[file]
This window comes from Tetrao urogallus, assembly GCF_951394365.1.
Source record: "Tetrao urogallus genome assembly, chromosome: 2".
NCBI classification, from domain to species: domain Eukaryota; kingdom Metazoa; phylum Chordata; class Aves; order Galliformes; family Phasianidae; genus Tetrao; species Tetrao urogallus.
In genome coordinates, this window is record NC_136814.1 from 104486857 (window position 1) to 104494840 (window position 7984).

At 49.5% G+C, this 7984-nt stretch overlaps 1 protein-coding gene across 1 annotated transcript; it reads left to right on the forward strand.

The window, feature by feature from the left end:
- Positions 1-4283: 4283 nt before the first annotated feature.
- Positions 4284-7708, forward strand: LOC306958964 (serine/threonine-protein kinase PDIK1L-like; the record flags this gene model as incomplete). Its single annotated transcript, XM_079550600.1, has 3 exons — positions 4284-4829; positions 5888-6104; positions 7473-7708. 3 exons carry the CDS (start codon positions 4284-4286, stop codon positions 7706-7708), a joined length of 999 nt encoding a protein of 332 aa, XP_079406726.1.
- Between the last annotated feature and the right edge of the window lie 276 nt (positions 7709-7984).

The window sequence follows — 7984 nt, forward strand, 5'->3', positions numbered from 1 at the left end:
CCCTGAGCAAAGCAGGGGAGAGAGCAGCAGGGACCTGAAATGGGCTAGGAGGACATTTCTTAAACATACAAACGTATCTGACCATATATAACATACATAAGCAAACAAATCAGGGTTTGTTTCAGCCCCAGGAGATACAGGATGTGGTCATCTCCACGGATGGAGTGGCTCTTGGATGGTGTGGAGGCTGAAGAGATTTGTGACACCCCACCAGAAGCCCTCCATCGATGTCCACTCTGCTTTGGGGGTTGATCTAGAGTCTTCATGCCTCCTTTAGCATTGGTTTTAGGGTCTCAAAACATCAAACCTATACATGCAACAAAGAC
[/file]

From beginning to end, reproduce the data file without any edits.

This window comes from Tetrao urogallus, assembly GCF_951394365.1.
Source record: "Tetrao urogallus genome assembly, chromosome: 2".
NCBI classification, from domain to species: domain Eukaryota; kingdom Metazoa; phylum Chordata; class Aves; order Galliformes; family Phasianidae; genus Tetrao; species Tetrao urogallus.
In genome coordinates, this window is record NC_136814.1 from 104486857 (window position 1) to 104494840 (window position 7984).

At 49.5% G+C, this 7984-nt stretch overlaps 1 protein-coding gene across 1 annotated transcript; it reads left to right on the forward strand.

The window, feature by feature from the left end:
- Positions 1-4283: 4283 nt before the first annotated feature.
- Positions 4284-7708, forward strand: LOC306958964 (serine/threonine-protein kinase PDIK1L-like; the record flags this gene model as incomplete). Its single annotated transcript, XM_079550600.1, has 3 exons — positions 4284-4829; positions 5888-6104; positions 7473-7708. 3 exons carry the CDS (start codon positions 4284-4286, stop codon positions 7706-7708), a joined length of 999 nt encoding a protein of 332 aa, XP_079406726.1.
- Between the last annotated feature and the right edge of the window lie 276 nt (positions 7709-7984).

The window sequence follows — 7984 nt, forward strand, 5'->3', positions numbered from 1 at the left end:
CCCTGAGCAAAGCAGGGGAGAGAGCAGCAGGGACCTGAAATGGGCTAGGAGGACATTTCTTAAACATACAAACGTATCTGACCATATATAACATACATAAGCAAACAAATCAGGGTTTGTTTCAGCCCCAGGAGATACAGGATGTGGTCATCTCCACGGATGGAGTGGCTCTTGGATGGTGTGGAGGCTGAAGAGATTTGTGACACCCCACCAGAAGCCCTCCATCGATGTCCACTCTGCTTTGGGGGTTGATCTAGAGTCTTCATGCCTCCTTTAGCATTGGTTTTAGGGTCTCAAAACATCAAACCTATACATGCAACAAAGAC